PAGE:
Saturday, December 2

Getting copper is getting harder and harder. The solution may be in the aluminum

The world is making a transition to renewable energy, and that is causing the demand for conductive metals for motors and wiring to grow dramatically. Copper has been the traditional choice, but it’s getting harder to mine and produce, so people are trying to offer alternatives. One of the most curious is a surprise, especially since we are talking about aluminum, which is not a metal with good conductivity… until we add some ingredients and create a much more promising alloy.

The future needs (many) cables. An electric vehicle needs four times more copper than a normal car, and things are going to get even more interesting if we take into account that the new renewable energy plants are going to need a lot of wiring to distribute that electricity production.

Experts at Wood Mackenzie, a consultancy in this area, estimate, for example, that offshore wind farms will require 5.5 megatons of metal over 10 years, mostly for the huge wiring systems in generators and to carry that electricity from the turbines to the coast.

Copper is the new oil. The price of copper has skyrocketed in recent years, and growing scarcity in the face of demand has prompted Goldman Sachs to call it “the new oil.”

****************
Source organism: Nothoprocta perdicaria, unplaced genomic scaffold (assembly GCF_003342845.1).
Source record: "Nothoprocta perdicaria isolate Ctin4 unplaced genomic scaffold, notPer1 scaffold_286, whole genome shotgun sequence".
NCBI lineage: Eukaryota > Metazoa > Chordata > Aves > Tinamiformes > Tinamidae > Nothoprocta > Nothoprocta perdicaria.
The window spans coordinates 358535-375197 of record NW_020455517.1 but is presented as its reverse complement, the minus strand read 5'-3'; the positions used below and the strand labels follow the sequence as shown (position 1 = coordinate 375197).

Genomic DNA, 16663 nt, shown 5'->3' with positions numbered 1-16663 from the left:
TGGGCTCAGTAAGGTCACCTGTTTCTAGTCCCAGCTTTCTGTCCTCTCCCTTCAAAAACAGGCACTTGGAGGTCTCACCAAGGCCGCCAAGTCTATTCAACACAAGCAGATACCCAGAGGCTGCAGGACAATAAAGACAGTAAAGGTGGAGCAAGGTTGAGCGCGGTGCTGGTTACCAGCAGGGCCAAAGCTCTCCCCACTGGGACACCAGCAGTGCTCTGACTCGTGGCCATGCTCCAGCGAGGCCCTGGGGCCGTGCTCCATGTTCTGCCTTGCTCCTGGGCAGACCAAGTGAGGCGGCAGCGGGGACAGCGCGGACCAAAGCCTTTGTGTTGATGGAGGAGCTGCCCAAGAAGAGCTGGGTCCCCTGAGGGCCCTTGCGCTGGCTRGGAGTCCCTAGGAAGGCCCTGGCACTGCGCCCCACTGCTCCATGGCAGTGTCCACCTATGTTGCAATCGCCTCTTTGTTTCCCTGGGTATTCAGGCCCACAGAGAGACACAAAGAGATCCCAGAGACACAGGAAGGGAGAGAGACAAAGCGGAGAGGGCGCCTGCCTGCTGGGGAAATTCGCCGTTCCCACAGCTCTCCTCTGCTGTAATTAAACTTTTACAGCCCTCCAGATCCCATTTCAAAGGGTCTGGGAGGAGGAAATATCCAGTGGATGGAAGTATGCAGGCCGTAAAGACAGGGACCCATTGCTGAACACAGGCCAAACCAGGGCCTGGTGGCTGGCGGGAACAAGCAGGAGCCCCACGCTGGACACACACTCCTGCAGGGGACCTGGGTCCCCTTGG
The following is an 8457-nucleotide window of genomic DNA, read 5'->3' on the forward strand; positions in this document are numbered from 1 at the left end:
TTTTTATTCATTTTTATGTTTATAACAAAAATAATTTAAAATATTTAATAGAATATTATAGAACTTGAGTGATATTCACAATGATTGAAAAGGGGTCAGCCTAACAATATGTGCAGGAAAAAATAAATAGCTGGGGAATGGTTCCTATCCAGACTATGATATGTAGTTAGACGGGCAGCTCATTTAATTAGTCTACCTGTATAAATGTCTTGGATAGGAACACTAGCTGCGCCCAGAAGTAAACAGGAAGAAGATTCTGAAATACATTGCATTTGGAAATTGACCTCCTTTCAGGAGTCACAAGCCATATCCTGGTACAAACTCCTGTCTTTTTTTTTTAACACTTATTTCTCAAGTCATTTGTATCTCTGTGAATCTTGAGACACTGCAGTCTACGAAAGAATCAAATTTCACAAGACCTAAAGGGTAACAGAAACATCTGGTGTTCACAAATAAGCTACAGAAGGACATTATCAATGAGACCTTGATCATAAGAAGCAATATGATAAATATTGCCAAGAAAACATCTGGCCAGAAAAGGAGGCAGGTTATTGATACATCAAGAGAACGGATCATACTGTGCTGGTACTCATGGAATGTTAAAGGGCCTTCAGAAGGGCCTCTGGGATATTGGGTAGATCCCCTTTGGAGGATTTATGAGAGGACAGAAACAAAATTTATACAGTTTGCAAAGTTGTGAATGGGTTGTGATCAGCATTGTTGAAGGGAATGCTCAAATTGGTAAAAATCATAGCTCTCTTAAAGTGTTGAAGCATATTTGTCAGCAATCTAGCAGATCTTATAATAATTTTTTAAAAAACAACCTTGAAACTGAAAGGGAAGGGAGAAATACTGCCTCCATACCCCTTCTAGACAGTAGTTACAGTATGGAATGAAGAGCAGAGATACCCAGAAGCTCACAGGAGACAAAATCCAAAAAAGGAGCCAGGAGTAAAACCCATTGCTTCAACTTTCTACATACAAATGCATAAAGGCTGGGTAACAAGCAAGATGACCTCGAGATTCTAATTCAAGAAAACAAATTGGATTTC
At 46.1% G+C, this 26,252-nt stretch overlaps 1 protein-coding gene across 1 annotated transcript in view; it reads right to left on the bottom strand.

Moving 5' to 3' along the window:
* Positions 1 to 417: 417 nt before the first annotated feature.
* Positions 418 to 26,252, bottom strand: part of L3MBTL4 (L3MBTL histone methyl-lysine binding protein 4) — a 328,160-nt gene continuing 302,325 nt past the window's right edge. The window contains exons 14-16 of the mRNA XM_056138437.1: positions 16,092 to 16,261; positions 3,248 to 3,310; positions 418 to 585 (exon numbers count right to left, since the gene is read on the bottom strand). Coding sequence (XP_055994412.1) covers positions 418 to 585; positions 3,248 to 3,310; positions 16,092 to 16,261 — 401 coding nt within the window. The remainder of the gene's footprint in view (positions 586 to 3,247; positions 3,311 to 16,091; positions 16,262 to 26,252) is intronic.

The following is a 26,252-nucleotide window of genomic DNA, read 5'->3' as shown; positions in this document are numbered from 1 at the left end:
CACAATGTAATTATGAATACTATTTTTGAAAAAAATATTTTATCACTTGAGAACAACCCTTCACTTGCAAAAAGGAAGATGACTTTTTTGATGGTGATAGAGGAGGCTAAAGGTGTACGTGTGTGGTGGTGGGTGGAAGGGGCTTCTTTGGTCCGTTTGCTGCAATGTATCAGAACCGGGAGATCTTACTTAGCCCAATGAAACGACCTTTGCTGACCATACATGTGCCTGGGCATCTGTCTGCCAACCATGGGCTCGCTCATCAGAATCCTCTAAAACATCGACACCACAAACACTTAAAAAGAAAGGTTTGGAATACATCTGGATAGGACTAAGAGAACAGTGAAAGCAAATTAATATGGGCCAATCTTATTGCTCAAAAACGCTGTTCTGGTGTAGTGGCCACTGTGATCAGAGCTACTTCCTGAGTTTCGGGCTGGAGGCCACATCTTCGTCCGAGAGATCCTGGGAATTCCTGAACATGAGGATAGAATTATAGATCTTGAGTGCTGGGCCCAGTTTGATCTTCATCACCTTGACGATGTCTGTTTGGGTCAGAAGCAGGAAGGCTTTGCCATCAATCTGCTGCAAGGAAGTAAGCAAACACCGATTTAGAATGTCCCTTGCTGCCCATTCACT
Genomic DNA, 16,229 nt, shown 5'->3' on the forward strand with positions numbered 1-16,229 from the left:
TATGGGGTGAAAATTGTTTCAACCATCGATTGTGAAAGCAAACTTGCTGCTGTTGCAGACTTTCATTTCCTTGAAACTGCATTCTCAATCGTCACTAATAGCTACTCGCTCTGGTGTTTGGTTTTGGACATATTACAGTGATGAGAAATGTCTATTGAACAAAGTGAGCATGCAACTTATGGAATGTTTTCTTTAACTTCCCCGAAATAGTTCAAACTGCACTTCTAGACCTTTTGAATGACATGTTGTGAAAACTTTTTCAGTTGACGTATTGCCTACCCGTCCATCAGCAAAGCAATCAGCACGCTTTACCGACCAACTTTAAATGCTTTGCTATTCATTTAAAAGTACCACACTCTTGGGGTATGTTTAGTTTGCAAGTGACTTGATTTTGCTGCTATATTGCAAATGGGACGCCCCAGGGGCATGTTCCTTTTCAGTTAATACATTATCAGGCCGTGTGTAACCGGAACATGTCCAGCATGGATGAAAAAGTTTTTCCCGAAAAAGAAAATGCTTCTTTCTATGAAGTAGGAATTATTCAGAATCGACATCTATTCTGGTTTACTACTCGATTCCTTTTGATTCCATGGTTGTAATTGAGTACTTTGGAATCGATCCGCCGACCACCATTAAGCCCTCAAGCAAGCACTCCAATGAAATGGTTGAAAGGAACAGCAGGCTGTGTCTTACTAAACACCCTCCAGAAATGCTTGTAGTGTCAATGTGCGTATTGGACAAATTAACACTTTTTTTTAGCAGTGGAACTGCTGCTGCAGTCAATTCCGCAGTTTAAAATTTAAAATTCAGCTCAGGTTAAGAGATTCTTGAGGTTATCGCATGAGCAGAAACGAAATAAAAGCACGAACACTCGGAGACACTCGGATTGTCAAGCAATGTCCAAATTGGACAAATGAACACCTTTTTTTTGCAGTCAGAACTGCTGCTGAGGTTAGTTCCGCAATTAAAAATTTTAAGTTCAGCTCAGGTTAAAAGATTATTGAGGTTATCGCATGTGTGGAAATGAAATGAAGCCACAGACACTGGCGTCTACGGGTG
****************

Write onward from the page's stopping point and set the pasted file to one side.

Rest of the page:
Fitch analysts expect an annual production increase of 3.1% between 2020 and 2029. Australia, Canada and Chile are major players here along with Peru and the US, but the truth is that extracting it is increasingly difficult and costly. The solution, of course, is to look for a better alternative.

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aluminum to power. Several companies and industries have been making this partial transition from copper to aluminum for years, something that allows saving costs: the electric company Saudi Electricity Co. saved 640 million dollars in its infrastructure six years ago, and manufacturers such as Toyota have confirmed that they use aluminum in place of copper in models such as the Land Cruiser.

Looking for a super aluminum. This metal is a worse conductor, but it is cheaper to produce and for certain scenarios using it pays off. Not for others, and that’s where research like Keerti Kappagantula, a materials scientist at the Pacific Northwest National Lab, comes in.

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Traditionally, achieving a more conductive metal was based on achieving the purest metals possible, but this scientist is going in the opposite direction and is “dirtying” the aluminum with additives such as graphene or carbon nanotubes to produce a promising alloy.

Not as good as copper... The research hopes to end up offering that alloy with improved conductivity. Still, its conductivity is expected to be at most half that of copper, but it will also be half as cheap to produce.

But it makes sense to use it. Why use it then? Well, because aluminum has its advantages. It is much lighter than copper, but it is also the most abundant metal in the earth’s crust (about 1,000 times more), which makes it cheaper and easier to obtain. The investigation continues and for the moment they have not achieved the objective, but those responsible believe that “they are on the right track.” We will see if it is so.

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